Source criticism for Internet publishing

Today, anyone can publish anything on the internet. This has had many positive effects on freedom of expression and, by extension, democracy. But it has also had profoundly negative impacts, since the editorial filter provided by professional journalists sifting through the facts is gone. Therefore, it is more important than ever to review sources critically. Here are a few things to consider.

Source criticism on social media

“On social media, source criticism is very much about being critical regarding what we should share,” says Jutta Haider, a researcher at Sweden’s Lund University, who studies digital culture and algorithms. According to Jutta, we should think not only about source criticism but also about source confidence—that is, which sources we trust.

Since it isn’t possible to review all claims posted on social media, it’s even more important to identify trustworthy information sources, which can then be used to fact-check news items that pop up. Alternatively, a quick Google search before sharing could help identify sources that support or disprove the claim.

Learn more about source criticism

Algorithms that help…

In the simplest terms, an algorithm is a set of instructions with a beginning and an end. These instructions often follow the structure: “if x, then y,” just like a flow chart. In social media, algorithms track what we follow, like, and share. Using this information, which becomes the “x” part of the instructions above, the algorithm suggests the content or ads that it thinks we will like, based on the choices of others whose digital behavior is similar to ours.

As a result, the greater the number of people who like and share a post, the greater the number of people who will see the ‘liked’ and ‘shared’ post in their feed, which they can then also like and share. The post begins to spread, and suddenly “goes viral.”

... and hurts

But just because something is liked and shared by many people, does mean it’s true. In fact, it is often just the opposite. In 2016, the US online magazine Buzzfeed investigated how news had spread in social media in the final months before the presidential election. They concluded that fake news posts had generated more engagement than the collective top real news from 19 major channels.

During the campaign's final three months, the 20 most engaging fake news posts generated 8,711,000 shares, comments or comments on Facebook. In comparison, the 20 most engaging top real news stories from 19 leading news outlets, including the New York Times and Washington Post, together generated only 7,367,000.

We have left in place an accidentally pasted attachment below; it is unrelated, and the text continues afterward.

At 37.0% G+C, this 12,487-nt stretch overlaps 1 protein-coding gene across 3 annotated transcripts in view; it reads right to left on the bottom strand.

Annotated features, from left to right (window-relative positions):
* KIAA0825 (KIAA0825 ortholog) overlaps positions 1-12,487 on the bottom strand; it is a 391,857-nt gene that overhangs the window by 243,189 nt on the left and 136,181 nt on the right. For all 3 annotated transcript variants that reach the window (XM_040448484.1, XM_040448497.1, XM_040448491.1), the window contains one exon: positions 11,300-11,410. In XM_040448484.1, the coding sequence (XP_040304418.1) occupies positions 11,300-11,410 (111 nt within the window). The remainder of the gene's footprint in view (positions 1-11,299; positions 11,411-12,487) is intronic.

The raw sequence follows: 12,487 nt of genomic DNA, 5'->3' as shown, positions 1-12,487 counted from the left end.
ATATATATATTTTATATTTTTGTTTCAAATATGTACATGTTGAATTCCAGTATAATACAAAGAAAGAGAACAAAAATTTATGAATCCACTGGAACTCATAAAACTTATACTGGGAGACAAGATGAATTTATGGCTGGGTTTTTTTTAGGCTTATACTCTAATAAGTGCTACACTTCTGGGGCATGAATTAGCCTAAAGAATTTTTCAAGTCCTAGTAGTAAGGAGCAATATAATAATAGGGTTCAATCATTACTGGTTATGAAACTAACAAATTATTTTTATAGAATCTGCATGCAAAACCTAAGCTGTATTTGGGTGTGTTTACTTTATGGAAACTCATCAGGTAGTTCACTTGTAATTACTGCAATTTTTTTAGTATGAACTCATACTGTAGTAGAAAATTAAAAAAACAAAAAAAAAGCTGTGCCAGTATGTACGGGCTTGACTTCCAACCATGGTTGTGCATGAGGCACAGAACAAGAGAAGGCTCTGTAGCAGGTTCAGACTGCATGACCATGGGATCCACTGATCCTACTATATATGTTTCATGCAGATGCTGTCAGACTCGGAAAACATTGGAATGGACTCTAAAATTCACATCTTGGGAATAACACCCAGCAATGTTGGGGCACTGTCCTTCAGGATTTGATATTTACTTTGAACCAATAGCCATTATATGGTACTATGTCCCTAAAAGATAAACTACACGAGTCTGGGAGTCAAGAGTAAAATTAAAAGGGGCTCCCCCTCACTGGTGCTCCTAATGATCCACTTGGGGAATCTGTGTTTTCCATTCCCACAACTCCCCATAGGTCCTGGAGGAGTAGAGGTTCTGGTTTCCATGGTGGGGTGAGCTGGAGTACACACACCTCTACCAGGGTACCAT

It is difficult for people to keep track of the large number of sites, accounts and sources available online. Therefore, according to Thomas Nygren, historian and source-criticism researcher at Uppsala University, we find it difficult to sort through them. And since we receive no help in this task, we often accept as true whatever it is that we have heard or read several times.

Do filter bubbles exist?

In his 2011 book: The Filter bubble: What the internet is hiding from you, media activist Eli Pariser coined the term “filter bubble.” He argues that the algorithms that control what we see in searches and on social media create a “bubble” for us, where we only find content that confirms our existing world view, while posts with opinions that contradict it are omitted. The expression had a major impact and was frequently discussed in both media and social forums.

Over time, however, the debate has become more nuanced, and there are several researchers who believe that filter bubbles aren’t necessarily related to the internet and algorithms, but rather to normal human behavior. In the US, there has long been talk of echo chambers, which allow you to choose politically biased news broadcasters, such as Fox News and MSNBC, which reinforce your opinions in a constant echo.

Annika Bergström, media research leader at the SOM Institute at the University of Gothenburg, doesn’t believe filter bubbles exist—or at least doesn’t believe that the phenomenon has increased due to digitalisation. Jesper Strömbäck, professor of journalism at the University of Gothenburg, holds the same opinion. He believes that although there is a certain amount of evidence that we choose media based on our interests and political opinions, other news outlets reach out widely enough that it is difficult to speak of any real filter bubble.


Download our checklist “Investigate an online source with five simple questions"

It is more important than ever to review sources critically. Our checklist helps you determine whether an online source is trustworthy. You will learn:

  • What are common warning signs?
  • How do you develop a source critical approach?
  • How and where can you fact check an article?

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